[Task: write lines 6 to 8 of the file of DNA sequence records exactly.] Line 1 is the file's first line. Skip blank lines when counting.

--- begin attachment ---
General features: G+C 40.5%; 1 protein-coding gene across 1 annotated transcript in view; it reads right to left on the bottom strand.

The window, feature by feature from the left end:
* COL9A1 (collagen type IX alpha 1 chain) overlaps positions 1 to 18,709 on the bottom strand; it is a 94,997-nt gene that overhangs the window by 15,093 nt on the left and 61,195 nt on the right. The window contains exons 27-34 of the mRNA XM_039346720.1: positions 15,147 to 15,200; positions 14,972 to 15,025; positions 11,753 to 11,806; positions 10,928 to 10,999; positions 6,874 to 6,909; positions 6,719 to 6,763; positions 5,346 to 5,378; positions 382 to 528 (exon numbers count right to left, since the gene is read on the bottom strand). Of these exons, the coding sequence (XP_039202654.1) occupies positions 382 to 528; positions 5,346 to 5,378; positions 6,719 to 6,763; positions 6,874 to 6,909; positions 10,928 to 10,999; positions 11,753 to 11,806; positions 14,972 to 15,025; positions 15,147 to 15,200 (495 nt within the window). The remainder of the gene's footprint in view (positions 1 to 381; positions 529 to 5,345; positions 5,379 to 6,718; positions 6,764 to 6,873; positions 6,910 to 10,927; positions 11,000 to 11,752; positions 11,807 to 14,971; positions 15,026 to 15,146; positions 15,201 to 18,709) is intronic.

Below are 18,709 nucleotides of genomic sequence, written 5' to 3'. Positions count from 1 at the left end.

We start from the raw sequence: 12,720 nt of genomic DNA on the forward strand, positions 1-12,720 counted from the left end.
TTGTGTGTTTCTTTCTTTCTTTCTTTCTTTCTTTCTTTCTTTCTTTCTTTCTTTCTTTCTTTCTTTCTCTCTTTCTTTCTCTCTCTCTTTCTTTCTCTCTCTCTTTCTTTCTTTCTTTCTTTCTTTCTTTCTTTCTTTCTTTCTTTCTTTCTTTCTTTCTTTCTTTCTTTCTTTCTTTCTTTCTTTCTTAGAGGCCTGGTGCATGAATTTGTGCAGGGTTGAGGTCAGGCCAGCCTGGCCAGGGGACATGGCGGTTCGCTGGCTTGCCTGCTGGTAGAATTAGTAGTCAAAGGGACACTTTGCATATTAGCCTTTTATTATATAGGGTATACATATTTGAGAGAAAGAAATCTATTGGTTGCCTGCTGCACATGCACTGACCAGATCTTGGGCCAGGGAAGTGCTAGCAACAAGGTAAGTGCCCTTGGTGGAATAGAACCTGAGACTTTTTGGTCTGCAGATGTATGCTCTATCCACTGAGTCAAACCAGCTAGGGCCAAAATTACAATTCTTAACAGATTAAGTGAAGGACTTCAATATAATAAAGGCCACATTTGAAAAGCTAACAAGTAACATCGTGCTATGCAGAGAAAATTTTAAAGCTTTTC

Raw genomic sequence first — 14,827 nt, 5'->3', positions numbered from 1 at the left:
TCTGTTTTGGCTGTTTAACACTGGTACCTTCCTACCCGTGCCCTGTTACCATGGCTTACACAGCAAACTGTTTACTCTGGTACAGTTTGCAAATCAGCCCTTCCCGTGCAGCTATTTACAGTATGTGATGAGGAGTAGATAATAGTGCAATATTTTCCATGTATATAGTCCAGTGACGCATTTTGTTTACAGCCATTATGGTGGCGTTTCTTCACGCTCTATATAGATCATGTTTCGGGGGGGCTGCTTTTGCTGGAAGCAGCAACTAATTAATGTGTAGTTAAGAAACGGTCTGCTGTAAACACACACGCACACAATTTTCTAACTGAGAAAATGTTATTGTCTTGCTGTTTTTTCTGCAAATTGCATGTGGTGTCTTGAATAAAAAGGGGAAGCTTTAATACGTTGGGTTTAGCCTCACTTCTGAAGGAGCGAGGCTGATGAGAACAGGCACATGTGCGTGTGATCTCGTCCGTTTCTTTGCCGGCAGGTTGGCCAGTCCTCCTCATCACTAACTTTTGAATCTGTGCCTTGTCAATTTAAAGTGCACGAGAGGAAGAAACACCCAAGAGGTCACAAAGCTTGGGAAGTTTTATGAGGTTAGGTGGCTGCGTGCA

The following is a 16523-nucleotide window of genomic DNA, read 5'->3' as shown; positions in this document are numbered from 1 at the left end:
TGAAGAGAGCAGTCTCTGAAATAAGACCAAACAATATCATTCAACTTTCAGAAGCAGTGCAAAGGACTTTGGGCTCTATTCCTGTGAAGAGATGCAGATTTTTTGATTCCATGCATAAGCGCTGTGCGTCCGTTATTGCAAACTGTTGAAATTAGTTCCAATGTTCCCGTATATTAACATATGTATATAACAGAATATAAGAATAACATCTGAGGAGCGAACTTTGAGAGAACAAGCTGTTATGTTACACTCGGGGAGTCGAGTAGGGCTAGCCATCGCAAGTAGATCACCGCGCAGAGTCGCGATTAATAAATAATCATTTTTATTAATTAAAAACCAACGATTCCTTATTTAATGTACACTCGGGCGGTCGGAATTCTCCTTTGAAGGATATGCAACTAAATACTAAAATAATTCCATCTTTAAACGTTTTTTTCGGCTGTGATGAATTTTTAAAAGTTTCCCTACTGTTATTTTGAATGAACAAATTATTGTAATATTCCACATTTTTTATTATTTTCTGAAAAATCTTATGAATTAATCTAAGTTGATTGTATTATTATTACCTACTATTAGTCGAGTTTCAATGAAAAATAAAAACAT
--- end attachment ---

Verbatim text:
TTGTGTGTTTCTTTCTTTCTTTCTTTCTTTCTTTCTTTCTTTCTTTCTTTCTTTCTTTCTTTCTTTCTCTCTTTCTTTCTCTCTCTCTTTCTTTCTCTCTCTCTTTCTTTCTTTCTTTCTTTCTTTCTTTCTTTCTTTCTTTCTTTCTTTCTTTCTTTCTTTCTTTCTTTCTTTCTTTCTTTCTTTCTTAGAGGCCTGGTGCATGAATTTGTGCAGGGTTGAGGTCAGGCCAGCCTGGCCAGGGGACATGGCGGTTCGCTGGCTTGCCTGCTGGTAGAATTAGTAGTCAAAGGGACACTTTGCATATTAGCCTTTTATTATATAGGGTATACATATTTGAGAGAAAGAAATCTATTGGTTGCCTGCTGCACATGCACTGACCAGATCTTGGGCCAGGGAAGTGCTAGCAACAAGGTAAGTGCCCTTGGTGGAATAGAACCTGAGACTTTTTGGTCTGCAGATGTATGCTCTATCCACTGAGTCAAACCAGCTAGGGCCAAAATTACAATTCTTAACAGATTAAGTGAAGGACTTCAATATAATAAAGGCCACATTTGAAAAGCTAACAAGTAACATCGTGCTATGCAGAGAAAATTTTAAAGCTTTTC

Raw genomic sequence first — 14,827 nt, 5'->3', positions numbered from 1 at the left:
TCTGTTTTGGCTGTTTAACACTGGTACCTTCCTACCCGTGCCCTGTTACCATGGCTTACACAGCAAACTGTTTACTCTGGTACAGTTTGCAAATCAGCCCTTCCCGTGCAGCTATTTACAGTATGTGATGAGGAGTAGATAATAGTGCAATATTTTCCATGTATATAGTCCAGTGACGCATTTTGTTTACAGCCATTATGGTGGCGTTTCTTCACGCTCTATATAGATCATGTTTCGGGGGGGCTGCTTTTGCTGGAAGCAGCAACTAATTAATGTGTAGTTAAGAAACGGTCTGCTGTAAACACACACGCACACAATTTTCTAACTGAGAAAATGTTATTGTCTTGCTGTTTTTTCTGCAAATTGCATGTGGTGTCTTGAATAAAAAGGGGAAGCTTTAATACGTTGGGTTTAGCCTCACTTCTGAAGGAGCGAGGCTGATGAGAACAGGCACATGTGCGTGTGATCTCGTCCGTTTCTTTGCCGGCAGGTTGGCCAGTCCTCCTCATCACTAACTTTTGAATCTGTGCCTTGTCAATTTAAAGTGCACGAGAGGAAGAAACACCCAAGAGGTCACAAAGCTTGGGAAGTTTTATGAGGTTAGGTGGCTGCGTGCA